Marira Kalman’s The Principles of Uncertainty uses humorous, almost childlike, imagery to show the reader that it is important to focus on the good in life. The reader gets some insight into Kalman’s mind in her September 6, 2006 chapter when she talks about going to a wedding in war-torn Israel because “you cannot postpone weddings in dark times—especially in dark times. Who knows when the light will come on again” (69). Kalman’s tragic family history, full of politically influenced moves across the world, must be the driving force behind these illustrations. While the reader does not explicitly learn much about Kalman while reading her memoir, little insights into her life can be picked up in the surface level details she shares about her day to day life. Kalman uses this humorous form to suggest a very surface level piece of literature to her readers, while imparting a life lesson to those willing to look a little closer at the silly drawings and seemingly mundane details of a year in her life.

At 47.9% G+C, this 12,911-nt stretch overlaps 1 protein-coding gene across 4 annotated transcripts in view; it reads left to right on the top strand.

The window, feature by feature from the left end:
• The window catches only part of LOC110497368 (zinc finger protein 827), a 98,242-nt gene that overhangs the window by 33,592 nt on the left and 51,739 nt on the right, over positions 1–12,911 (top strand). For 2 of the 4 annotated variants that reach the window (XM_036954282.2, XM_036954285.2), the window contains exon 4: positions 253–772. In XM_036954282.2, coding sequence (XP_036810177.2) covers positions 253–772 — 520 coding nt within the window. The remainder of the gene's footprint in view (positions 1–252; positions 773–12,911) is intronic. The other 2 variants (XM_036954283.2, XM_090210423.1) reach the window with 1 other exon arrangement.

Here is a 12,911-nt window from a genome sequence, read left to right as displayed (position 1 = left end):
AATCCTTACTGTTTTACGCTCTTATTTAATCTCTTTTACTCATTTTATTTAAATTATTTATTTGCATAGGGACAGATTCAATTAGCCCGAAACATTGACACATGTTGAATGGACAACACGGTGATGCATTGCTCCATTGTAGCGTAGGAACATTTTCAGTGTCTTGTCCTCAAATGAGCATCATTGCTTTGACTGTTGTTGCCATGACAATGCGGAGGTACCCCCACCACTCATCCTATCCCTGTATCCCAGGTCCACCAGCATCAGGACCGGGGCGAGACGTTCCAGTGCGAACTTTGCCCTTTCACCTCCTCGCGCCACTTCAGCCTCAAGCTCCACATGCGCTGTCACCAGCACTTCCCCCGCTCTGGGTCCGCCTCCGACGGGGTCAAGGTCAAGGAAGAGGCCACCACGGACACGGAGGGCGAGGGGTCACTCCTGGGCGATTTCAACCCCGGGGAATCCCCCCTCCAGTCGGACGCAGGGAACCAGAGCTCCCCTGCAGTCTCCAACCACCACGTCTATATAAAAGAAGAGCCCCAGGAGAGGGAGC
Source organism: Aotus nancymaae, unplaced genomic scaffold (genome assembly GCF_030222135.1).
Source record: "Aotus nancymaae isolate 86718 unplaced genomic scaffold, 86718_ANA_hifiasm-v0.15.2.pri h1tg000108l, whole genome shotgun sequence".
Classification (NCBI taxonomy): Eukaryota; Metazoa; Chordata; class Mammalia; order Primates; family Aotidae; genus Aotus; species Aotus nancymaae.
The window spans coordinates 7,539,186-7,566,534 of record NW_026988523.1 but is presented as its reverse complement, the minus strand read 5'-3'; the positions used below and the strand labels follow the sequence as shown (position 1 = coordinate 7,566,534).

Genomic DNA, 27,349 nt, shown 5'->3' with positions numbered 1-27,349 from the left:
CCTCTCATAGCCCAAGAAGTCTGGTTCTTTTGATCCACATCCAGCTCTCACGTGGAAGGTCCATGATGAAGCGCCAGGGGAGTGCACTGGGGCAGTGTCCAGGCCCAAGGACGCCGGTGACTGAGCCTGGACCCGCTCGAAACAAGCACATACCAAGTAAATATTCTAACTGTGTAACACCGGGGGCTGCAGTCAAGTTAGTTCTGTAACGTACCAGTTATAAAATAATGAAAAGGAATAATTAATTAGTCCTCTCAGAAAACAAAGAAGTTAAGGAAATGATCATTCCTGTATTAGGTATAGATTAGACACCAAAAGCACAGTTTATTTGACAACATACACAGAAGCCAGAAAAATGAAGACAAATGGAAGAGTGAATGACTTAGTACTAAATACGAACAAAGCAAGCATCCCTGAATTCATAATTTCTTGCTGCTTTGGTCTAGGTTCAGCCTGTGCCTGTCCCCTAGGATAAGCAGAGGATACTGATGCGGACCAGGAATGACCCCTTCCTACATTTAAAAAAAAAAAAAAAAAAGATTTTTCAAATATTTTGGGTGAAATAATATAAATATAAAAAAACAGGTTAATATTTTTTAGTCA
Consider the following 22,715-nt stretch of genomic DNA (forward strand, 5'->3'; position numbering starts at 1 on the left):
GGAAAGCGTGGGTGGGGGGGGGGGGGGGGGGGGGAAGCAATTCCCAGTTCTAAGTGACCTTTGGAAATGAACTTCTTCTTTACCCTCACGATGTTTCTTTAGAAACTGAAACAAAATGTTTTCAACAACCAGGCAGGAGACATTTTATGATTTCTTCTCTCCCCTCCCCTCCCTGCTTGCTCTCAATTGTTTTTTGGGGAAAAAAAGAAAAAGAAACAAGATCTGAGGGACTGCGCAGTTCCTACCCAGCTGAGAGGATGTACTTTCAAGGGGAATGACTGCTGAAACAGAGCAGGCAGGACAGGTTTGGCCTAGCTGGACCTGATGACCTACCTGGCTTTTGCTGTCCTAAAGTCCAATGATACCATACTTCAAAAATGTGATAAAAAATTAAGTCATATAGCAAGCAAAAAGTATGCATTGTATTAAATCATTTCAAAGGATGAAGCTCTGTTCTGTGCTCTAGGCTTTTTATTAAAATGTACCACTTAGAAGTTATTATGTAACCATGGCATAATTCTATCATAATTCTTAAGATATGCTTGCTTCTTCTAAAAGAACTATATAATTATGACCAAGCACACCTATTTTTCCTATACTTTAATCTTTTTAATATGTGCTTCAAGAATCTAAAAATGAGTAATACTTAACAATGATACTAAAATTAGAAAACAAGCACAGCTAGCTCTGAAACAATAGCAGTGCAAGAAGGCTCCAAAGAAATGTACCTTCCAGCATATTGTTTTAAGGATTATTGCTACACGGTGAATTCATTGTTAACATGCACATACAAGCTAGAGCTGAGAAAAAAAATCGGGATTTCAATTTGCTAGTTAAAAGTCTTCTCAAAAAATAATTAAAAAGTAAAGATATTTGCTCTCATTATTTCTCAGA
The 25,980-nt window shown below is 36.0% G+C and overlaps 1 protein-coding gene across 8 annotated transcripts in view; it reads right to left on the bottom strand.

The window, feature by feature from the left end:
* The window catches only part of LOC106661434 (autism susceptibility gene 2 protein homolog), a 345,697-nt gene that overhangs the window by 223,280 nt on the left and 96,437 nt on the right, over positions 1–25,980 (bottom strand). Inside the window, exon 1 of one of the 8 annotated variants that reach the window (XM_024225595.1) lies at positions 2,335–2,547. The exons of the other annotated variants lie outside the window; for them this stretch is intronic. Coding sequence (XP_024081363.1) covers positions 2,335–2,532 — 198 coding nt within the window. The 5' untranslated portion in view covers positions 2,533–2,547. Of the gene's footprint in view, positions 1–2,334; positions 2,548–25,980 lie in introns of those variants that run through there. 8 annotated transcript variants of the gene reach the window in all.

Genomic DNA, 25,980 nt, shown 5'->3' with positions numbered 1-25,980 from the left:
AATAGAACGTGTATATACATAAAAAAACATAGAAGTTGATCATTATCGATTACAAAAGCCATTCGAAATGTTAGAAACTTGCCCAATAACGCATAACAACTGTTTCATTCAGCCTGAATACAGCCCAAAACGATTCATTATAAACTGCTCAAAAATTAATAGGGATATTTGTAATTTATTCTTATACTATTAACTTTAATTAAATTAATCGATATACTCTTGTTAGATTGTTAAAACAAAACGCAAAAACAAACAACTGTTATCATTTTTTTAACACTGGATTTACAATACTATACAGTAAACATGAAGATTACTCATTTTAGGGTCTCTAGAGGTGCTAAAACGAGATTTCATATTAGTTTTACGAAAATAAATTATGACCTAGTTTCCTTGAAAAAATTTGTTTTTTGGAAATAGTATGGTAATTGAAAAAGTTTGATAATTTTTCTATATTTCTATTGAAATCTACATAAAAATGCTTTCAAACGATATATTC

Kalman starts off her novel with the image of a Dodo bird—a creature well known for being long extinct. This image is on a page where Kalman says it is “impossible to begin” telling the reader everything that is in her heart (3). After the bird, the pages feature a now dead philosopher, one of Pavlov’s dogs, the murdered or missing members of the Bolshevik government, and an incorrect rendering of a US map drawn by Kalman’s now dead mother. While the procession of seemingly random images paints a scatter-brained image of the author one might be justified in laughing at, there is a real message buried under the dreamlike images. The message is one imparted throughout the novel in various places: life goes on. Spinoza and Pavlov might have been trying to “figure out a rational explanation for everything,” but they are dead now and life has moved on (4). In the January 3, 2007 chapter, the novel features digital photographs of New Yorkers going about their daily lives. The only part of Kalman we can see is her reactions to these people written in the captions. She notices universal qualities in the people around her that could place them anywhere. One wears a bow that you could see “in the Hermitage,” one shakes her hand, another walks through the mist—the list could go on forever, and could be of people from anywhere around the world (205). Kalman’s family faced political hardship and had to move to the US from Tel Aviv, so she must have some profound sense that life goes on no matter what happens around you or where you are.